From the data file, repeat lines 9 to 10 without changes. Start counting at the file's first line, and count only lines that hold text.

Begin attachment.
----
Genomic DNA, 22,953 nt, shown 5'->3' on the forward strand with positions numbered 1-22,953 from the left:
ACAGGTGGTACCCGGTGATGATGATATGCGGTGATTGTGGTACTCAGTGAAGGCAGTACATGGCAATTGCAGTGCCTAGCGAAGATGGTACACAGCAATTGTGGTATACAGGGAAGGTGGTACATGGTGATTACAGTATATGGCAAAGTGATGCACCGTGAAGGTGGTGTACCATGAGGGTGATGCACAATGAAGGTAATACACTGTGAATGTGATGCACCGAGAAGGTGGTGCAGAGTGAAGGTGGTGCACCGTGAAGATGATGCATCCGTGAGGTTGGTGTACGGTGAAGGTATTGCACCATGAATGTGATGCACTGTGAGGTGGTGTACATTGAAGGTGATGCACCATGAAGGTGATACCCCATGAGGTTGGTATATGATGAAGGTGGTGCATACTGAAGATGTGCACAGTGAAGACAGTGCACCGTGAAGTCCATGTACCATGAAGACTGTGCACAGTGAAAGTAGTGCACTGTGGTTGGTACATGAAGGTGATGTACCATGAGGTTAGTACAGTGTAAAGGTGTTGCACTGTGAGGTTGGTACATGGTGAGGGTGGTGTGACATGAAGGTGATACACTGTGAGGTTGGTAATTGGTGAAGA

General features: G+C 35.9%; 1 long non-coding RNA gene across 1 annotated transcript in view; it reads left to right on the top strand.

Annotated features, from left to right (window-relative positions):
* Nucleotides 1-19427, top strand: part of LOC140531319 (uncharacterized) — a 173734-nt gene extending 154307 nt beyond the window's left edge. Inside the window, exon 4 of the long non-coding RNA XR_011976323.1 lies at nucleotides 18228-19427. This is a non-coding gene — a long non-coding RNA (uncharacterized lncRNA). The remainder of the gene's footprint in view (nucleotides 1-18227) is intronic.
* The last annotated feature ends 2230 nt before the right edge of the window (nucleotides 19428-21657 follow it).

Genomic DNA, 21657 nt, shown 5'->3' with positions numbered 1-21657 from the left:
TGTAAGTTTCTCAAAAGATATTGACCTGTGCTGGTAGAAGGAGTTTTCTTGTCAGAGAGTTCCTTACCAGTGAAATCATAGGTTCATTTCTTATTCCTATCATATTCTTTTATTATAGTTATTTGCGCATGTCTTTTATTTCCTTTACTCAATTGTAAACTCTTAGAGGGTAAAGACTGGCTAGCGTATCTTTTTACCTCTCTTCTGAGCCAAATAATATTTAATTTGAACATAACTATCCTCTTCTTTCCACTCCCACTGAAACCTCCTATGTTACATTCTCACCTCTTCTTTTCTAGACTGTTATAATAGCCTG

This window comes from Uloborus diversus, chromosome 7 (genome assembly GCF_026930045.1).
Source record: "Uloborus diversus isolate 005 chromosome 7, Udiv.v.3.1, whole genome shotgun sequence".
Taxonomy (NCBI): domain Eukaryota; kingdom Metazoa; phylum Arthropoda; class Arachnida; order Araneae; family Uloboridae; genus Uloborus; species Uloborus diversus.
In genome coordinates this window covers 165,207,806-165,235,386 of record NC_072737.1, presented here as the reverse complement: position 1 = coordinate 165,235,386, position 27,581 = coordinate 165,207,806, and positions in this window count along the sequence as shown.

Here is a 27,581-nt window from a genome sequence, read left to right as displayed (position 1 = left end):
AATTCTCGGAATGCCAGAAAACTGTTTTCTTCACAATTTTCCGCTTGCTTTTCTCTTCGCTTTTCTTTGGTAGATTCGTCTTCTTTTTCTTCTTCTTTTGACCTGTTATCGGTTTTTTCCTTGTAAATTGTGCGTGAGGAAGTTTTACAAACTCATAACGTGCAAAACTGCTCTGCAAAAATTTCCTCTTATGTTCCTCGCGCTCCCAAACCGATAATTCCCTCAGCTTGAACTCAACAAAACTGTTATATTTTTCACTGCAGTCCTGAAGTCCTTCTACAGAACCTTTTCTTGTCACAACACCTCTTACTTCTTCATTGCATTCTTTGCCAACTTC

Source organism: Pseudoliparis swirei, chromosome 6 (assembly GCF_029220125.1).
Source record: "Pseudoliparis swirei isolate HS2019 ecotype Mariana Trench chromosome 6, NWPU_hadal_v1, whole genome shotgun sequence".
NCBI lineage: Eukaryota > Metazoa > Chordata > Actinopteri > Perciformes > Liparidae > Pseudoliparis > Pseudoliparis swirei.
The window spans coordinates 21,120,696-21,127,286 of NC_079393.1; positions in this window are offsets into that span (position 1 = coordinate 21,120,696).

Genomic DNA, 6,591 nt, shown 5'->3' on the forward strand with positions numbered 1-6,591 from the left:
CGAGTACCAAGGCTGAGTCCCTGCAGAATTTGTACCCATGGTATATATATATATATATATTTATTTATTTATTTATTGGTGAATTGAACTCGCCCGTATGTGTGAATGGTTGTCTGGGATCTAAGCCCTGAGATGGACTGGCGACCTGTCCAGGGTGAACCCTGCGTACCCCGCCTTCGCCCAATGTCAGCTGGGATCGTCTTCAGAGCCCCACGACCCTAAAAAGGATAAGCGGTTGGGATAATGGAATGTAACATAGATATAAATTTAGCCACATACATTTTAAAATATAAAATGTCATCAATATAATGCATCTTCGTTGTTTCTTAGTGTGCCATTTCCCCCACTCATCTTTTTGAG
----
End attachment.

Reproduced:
This window comes from Uloborus diversus, chromosome 7 (genome assembly GCF_026930045.1).
Source record: "Uloborus diversus isolate 005 chromosome 7, Udiv.v.3.1, whole genome shotgun sequence".